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cover crop growing in cornfield residue Natural Resources Conservation Service
CROP TRANSITIONS: Develop a plan to keep something green and growing on every field for as long as possible each year.

5 ways to maximize your 'sunshine harvest'

Strive to harvest as much free solar energy through crops as possible.

Farmers truly harvest the sun. Don’t you want to harvest as much sunshine as possible? To do this, you need to have more “solar collectors,” and maximize the plants that are in the field to do the work. Here are five ways to maximize your solar harvest:

1. Improve plant health of cash crops. The most emphasis is placed on maximizing the cash crop, and rightfully so. Make sure you’re doing all you can to improve plant health by addressing various potential yield-limiting factors. But remember that the cash crop is only in the field for about five months, and actively growing and collecting sunshine for about three months.

2. Encourage cover crop growth during the off-season. Cover crops growing early in the spring season are photosynthesizing to exude carbon and activate soil microbes. So, they’re actively functioning and ready to support the cash crop when it’s planted. This is much better than having bare soil, which does nothing for soil health or your bottom line.

3. Plant something productive after wheat. A wheat crop dries down and finishes its life cycle during one of the sunniest months of the year. Think about that barren field in June and July not harvesting any sunlight energy. It’s a missed opportunity. Have something growing underneath the wheat, or plant something immediately following the wheat.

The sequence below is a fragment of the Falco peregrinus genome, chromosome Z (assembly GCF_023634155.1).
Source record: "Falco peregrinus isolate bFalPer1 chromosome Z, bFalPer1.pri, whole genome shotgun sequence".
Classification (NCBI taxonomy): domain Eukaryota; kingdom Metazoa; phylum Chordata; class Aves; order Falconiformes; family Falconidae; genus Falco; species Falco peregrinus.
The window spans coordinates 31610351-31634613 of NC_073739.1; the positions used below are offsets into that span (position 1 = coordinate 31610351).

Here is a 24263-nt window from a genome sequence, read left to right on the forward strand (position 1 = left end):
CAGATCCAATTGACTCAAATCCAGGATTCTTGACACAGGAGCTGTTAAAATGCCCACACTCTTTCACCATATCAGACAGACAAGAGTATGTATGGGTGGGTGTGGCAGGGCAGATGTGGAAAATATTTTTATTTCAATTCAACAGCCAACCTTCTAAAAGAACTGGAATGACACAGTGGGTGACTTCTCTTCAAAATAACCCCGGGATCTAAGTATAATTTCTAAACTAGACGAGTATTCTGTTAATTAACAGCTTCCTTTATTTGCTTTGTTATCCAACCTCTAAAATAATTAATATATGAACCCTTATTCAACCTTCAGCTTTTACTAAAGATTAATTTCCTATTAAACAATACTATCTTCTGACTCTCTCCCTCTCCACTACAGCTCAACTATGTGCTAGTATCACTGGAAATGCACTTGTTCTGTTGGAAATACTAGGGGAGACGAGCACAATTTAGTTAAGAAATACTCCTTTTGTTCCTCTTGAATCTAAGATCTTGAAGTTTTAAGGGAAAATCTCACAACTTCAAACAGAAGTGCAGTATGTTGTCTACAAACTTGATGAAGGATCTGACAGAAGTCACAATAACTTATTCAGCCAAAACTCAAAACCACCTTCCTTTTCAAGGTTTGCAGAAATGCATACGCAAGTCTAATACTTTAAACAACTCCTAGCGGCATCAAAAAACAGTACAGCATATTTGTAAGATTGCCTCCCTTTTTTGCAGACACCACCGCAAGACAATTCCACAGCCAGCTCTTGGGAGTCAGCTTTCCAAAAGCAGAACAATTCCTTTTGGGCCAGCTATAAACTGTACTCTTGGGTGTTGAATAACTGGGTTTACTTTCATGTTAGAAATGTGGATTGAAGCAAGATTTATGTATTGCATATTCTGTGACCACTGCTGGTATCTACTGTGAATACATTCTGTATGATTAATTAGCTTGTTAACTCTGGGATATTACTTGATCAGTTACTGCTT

For some, that may be double-crop soybeans, but let’s also consider alternatives such as a high-biomass warm-season cover crop planted in late July or August, or red clover perhaps frost-seeded last spring that takes off once wheat is harvested. The last two options maximize sunlight harvest for that field. A cover crop following wheat harvest can also aid in repairing some fields and help improve overall soil health.

4. Transition from summer crops to a fall crop. Another time to think about maximizing sunshine harvest is when your cash crop is starting to dry down. September and October are great times to get cover crops growing out there to continue your goal of maximizing sunshine harvest. As one crop is stopping its carbon collection, the new crop is building up carbon collection and will continue to feed the soil microbes for as long as possible. Perhaps you can fly on a cover crop into a standing cash crop or have a cover crop custom-applied with a high-clearance applicator.

If you have livestock, you may be able to boost your forage supply by grazing cover crops in late fall in fields with adequate fencing. Check with your local Farm Service Agency office and crop insurance agent before grazing to make sure you are not affecting any program guidelines.

5. Improve cool-season grass pastures. If you have livestock, consider invigorating pastures by interseeding warm-season grasses and legumes, and increasing the amount of solar harvest beyond what’s already happening on these areas. Pastures benefit from fertilization, reseeding and even liming, when needed.

McLain is a state soil health specialist with the Natural Resources Conservation Service. She writes on behalf of the Indiana Soil Conservation Partnership. Tom J. Bechman contributed to this article.

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